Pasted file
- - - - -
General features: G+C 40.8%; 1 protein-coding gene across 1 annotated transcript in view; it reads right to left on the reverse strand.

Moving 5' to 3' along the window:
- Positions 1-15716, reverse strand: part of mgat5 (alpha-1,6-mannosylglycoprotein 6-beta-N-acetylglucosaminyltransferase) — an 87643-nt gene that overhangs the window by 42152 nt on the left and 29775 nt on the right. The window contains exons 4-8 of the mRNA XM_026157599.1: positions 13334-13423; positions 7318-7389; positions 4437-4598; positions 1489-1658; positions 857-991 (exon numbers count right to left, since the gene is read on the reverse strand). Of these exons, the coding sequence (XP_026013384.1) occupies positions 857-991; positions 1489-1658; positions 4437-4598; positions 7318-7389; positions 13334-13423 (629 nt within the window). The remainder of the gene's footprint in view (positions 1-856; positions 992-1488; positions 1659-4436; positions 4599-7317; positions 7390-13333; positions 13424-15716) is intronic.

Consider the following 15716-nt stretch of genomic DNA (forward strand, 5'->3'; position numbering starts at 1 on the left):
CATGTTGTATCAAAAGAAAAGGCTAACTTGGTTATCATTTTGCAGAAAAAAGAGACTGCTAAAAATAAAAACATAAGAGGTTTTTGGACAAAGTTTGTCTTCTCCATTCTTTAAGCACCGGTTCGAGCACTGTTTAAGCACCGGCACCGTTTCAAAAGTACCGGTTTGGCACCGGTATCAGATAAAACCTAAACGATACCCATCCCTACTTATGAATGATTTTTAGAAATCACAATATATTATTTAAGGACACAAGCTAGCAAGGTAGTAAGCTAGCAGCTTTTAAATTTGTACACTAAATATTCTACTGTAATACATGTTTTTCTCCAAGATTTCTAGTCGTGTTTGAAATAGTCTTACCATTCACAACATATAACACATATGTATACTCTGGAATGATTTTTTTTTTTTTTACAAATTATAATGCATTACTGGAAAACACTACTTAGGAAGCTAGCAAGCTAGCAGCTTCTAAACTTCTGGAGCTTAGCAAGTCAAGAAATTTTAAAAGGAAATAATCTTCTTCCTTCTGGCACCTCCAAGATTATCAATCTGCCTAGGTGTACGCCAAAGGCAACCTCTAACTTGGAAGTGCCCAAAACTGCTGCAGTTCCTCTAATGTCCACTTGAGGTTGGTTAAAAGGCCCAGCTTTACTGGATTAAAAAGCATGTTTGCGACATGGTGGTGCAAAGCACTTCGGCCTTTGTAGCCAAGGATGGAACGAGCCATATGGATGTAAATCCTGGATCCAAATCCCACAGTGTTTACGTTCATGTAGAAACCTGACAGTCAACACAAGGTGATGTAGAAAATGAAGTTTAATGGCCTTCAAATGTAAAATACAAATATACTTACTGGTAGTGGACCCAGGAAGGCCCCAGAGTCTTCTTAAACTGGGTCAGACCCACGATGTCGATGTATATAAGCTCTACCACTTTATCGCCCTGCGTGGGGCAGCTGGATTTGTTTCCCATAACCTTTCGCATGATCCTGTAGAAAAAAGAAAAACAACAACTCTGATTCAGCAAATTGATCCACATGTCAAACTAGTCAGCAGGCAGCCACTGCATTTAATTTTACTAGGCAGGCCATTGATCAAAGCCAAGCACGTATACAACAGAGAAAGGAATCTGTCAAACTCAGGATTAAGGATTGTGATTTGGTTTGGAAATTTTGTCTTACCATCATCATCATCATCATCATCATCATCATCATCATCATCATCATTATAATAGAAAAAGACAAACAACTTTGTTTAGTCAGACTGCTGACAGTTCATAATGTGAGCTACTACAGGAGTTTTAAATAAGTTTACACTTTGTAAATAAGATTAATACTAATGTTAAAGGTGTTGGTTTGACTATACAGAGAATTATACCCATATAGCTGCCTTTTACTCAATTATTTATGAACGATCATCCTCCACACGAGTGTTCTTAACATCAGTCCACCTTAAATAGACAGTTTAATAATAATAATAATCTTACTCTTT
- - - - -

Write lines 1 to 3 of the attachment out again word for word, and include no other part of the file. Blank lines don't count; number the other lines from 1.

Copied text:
General features: G+C 40.8%; 1 protein-coding gene across 1 annotated transcript in view; it reads right to left on the reverse strand.

Moving 5' to 3' along the window:
- Positions 1-15716, reverse strand: part of mgat5 (alpha-1,6-mannosylglycoprotein 6-beta-N-acetylglucosaminyltransferase) — an 87643-nt gene that overhangs the window by 42152 nt on the left and 29775 nt on the right. The window contains exons 4-8 of the mRNA XM_026157599.1: positions 13334-13423; positions 7318-7389; positions 4437-4598; positions 1489-1658; positions 857-991 (exon numbers count right to left, since the gene is read on the reverse strand). Of these exons, the coding sequence (XP_026013384.1) occupies positions 857-991; positions 1489-1658; positions 4437-4598; positions 7318-7389; positions 13334-13423 (629 nt within the window). The remainder of the gene's footprint in view (positions 1-856; positions 992-1488; positions 1659-4436; positions 4599-7317; positions 7390-13333; positions 13424-15716) is intronic.